Phyllidiella cf. rudmani
Milne Bay, Papua New Guinea, August 1995, depth unrecorded, estimated length about 45mm. PHOTO: M.J. Adams.
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• Brunckhorst, D.J. (1993) The systematics and phylogeny of Phyllidiid Nudibranchs (Doridoidea). Records of the Australian Museum, Supplement 16: 1-107.
Rudman, W.B., 2000 (April 24) Phyllidiella cf. rudmani Brunckhorst, 1993. [In] Sea Slug Forum. Australian Museum, Sydney. Available from http://www.seaslugforum.net/find/phylcfru
April 29, 2000
From: Mary Jane Adams
I found another slide of Phyllidiella cf. rudmani taken from a slightly higher angle. Looking at the slide with an 8 X loupe, I believe that the base of the rhinophore is white. (89515a)
While searching through my files, I found some other similar images. The one that looks the most like the photos of Phyllidiella rudmani on your webpage was shot in Milne Bay in August, 1995. Depth unrecorded, length approx. 40 mm. (89502)
However, I also have an image of another similar Phyllidiella from near Kavieng, PNG, that has completely white rhinophores. It was photographed in Sept 1998. Depth unrecorded, length 42mm. (99801)
This group of slugs is really confusing!
Thanks for your impressions,
Mary Jane Adams
Adams, M.J., 2000 (Apr 29) Re: Phyllidiella cf. rudmani. [Message in] Sea Slug Forum. Australian Museum, Sydney. Available from http://www.seaslugforum.net/find/2312
Dear Mary Jane,
Thanks for the extra photos - not that they make the situation easier!
I think from your extra photo [89515a] that we can consider the rhinophore to have a 'pink' base which would suggest it is probably a colour form of P. rudmani. Your new photo  is a pretty good fit to 'typical' Phyllidiella rudmani.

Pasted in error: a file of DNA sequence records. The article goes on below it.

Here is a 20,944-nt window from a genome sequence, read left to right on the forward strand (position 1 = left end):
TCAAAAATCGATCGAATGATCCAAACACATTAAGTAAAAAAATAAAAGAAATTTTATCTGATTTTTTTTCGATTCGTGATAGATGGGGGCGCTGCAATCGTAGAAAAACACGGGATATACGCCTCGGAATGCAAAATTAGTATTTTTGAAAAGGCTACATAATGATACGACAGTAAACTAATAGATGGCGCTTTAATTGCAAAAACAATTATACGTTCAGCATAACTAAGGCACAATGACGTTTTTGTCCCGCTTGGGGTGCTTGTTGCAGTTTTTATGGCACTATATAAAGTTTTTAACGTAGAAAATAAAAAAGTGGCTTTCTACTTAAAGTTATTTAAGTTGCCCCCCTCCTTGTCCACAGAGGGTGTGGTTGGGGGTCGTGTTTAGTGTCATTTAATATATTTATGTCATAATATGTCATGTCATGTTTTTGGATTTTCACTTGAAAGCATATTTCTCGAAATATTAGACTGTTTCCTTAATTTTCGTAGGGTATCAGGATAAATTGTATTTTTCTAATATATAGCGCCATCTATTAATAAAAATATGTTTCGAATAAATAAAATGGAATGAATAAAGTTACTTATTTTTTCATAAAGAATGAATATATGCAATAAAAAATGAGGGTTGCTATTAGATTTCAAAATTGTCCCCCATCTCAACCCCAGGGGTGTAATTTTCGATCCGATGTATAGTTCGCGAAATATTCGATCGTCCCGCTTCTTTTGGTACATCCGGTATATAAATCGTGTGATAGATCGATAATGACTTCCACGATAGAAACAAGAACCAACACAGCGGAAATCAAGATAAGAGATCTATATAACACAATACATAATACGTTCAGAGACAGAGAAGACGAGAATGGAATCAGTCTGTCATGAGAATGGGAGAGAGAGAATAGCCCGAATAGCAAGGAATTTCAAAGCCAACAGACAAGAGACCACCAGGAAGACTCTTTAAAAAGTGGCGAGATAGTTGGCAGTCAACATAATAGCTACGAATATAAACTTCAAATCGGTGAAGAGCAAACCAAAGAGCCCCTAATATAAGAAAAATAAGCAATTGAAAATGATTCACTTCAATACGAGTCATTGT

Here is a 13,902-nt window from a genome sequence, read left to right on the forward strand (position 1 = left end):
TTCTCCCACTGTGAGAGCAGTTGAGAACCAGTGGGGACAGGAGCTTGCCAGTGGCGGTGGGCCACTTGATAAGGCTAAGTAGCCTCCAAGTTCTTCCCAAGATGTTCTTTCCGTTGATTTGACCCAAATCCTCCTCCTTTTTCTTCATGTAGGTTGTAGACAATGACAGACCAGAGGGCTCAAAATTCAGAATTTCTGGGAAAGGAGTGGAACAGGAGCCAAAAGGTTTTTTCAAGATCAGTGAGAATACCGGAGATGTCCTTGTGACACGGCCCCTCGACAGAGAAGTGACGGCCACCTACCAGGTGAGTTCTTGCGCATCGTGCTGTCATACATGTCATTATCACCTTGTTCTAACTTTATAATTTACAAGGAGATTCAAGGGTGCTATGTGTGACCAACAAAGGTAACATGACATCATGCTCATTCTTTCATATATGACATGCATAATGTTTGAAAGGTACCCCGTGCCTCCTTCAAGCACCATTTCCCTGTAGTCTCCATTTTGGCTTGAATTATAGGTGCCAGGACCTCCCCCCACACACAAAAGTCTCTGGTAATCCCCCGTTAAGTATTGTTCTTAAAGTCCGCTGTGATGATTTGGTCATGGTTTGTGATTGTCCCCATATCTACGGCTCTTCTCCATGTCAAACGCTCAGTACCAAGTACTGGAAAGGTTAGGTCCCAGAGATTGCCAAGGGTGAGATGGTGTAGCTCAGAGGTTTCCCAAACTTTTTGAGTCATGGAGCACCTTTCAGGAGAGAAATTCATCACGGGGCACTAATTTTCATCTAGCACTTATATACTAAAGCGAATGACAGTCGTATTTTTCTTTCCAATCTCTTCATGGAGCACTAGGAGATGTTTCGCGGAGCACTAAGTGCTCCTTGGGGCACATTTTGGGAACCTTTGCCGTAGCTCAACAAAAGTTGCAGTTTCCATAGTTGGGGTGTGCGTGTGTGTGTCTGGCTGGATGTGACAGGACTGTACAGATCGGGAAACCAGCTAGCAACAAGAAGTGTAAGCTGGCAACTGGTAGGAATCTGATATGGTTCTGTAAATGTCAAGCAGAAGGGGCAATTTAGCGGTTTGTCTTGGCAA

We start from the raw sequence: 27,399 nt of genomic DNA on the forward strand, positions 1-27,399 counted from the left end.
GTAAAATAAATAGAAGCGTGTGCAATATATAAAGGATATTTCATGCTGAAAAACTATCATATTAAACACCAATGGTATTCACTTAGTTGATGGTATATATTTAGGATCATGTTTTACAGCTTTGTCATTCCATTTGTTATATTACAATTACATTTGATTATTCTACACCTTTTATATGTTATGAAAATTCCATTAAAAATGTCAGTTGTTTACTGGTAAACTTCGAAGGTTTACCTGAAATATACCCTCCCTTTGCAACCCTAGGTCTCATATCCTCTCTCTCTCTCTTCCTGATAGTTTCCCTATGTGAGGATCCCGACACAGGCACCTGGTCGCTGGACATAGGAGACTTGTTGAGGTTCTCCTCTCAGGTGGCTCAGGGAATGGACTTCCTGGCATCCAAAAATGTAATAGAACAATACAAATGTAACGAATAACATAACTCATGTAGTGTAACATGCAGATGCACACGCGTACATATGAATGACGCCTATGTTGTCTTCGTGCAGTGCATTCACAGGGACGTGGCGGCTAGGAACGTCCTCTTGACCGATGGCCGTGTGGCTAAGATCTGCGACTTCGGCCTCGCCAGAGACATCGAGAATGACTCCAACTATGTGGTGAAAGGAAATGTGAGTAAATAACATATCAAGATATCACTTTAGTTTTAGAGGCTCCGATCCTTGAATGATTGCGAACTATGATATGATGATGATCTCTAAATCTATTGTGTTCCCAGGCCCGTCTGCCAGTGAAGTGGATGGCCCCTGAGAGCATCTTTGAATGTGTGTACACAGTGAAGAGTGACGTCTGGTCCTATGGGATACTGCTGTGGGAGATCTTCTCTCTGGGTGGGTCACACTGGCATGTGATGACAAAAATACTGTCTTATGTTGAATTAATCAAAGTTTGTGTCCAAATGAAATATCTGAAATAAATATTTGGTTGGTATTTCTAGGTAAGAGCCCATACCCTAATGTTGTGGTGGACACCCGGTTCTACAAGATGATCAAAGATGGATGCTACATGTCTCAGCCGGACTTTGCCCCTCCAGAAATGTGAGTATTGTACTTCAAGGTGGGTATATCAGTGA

However your last photo  is another puzzle. The compound tubercles are reminiscent of Phyllidiopsis krempfi or perhaps Phyllidiopsis pipeki as well as Phyllidiella rudmani. However the colourless rhinophores are a problem. The only Phyllidiopsis with similarly coloured rhinophores is Phyllidiopsis shireenae but the arrangement of black lines is rather different.
One possibility is that the rhinophores are regrowing after being damaged (eaten) which would suggest P. rudmani as a simple solution. Another problem however is that it seems to have rhinotubercles [the small tubercle associated with the rhinophore pocket in Phyllidia and Fryeria>]. If so, I don't know what to suggest, other than to put it to one side at present.
I'm afraid there doesn't seem to be an easy solution,
April 25, 2000
From: Mary Jane Adams
Can you identify this one? Milne Bay, Papua New Guinea, August, 1995, depth unrecorded, estimated length about 45mm.
Thanks so much for all the information you are providing on this website. I find it all very interesting and hope that the images I send will make some small contribution to better understanding of sea slugs.
firstname.lastname@example.orgAdams, M.J., 2000 (Apr 25) Phyllidiella from Papua New Guinea. [Message in] Sea Slug Forum. Australian Museum, Sydney. Available from http://www.seaslugforum.net/find/2307
Dear Mary Jane,
Your photos are indeed very interesting and this one is a good example.
The short answer is I can't identify it, which is interesting as it means it is either a new species or an unknown colour variation of a named species.
It looks quite like Phyllidiella rudmani in having white pustules and a pinkish mantle, but that species is not recorded to have swirly black lines between the black longitudinal line on each side and the mantle edge. If you by chance have a photo from another angle, preferably from above, I would like to see what other black lines it has. I assume it has another longitudinal black line to match the one we can see, bit I can't see if there are other black lines in the midregion. Also your animal seems to have a black rhinophore club while P. rudmani has a pink base. Perhaps the base of the rhinophore in your photo is obscured.
I think I will keep it separate as Phyllidiella cf. rudmani until we have some more information to go on.